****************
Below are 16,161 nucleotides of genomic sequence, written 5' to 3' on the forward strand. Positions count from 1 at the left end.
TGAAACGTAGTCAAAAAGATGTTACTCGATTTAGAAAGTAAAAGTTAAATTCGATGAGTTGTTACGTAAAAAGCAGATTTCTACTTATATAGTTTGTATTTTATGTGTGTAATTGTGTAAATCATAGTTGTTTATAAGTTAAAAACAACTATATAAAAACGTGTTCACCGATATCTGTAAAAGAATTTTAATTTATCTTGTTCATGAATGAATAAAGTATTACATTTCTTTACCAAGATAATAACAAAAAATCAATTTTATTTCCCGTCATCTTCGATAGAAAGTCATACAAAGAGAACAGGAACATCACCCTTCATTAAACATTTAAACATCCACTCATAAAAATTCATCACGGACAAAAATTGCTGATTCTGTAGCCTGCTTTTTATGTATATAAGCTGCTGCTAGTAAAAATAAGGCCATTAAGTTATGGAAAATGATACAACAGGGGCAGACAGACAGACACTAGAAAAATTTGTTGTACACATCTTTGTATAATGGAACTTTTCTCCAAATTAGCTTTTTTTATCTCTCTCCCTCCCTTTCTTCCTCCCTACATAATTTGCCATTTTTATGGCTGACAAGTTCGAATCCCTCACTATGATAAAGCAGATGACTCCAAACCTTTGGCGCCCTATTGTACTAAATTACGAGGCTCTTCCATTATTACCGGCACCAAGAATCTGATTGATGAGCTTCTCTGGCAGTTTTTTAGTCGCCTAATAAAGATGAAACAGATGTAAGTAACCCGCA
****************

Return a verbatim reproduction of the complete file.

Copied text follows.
Below are 16,161 nucleotides of genomic sequence, written 5' to 3' on the forward strand. Positions count from 1 at the left end.
TGAAACGTAGTCAAAAAGATGTTACTCGATTTAGAAAGTAAAAGTTAAATTCGATGAGTTGTTACGTAAAAAGCAGATTTCTACTTATATAGTTTGTATTTTATGTGTGTAATTGTGTAAATCATAGTTGTTTATAAGTTAAAAACAACTATATAAAAACGTGTTCACCGATATCTGTAAAAGAATTTTAATTTATCTTGTTCATGAATGAATAAAGTATTACATTTCTTTACCAAGATAATAACAAAAAATCAATTTTATTTCCCGTCATCTTCGATAGAAAGTCATACAAAGAGAACAGGAACATCACCCTTCATTAAACATTTAAACATCCACTCATAAAAATTCATCACGGACAAAAATTGCTGATTCTGTAGCCTGCTTTTTATGTATATAAGCTGCTGCTAGTAAAAATAAGGCCATTAAGTTATGGAAAATGATACAACAGGGGCAGACAGACAGACACTAGAAAAATTTGTTGTACACATCTTTGTATAATGGAACTTTTCTCCAAATTAGCTTTTTTTATCTCTCTCCCTCCCTTTCTTCCTCCCTACATAATTTGCCATTTTTATGGCTGACAAGTTCGAATCCCTCACTATGATAAAGCAGATGACTCCAAACCTTTGGCGCCCTATTGTACTAAATTACGAGGCTCTTCCATTATTACCGGCACCAAGAATCTGATTGATGAGCTTCTCTGGCAGTTTTTTAGTCGCCTAATAAAGATGAAACAGATGTAAGTAACCCGCA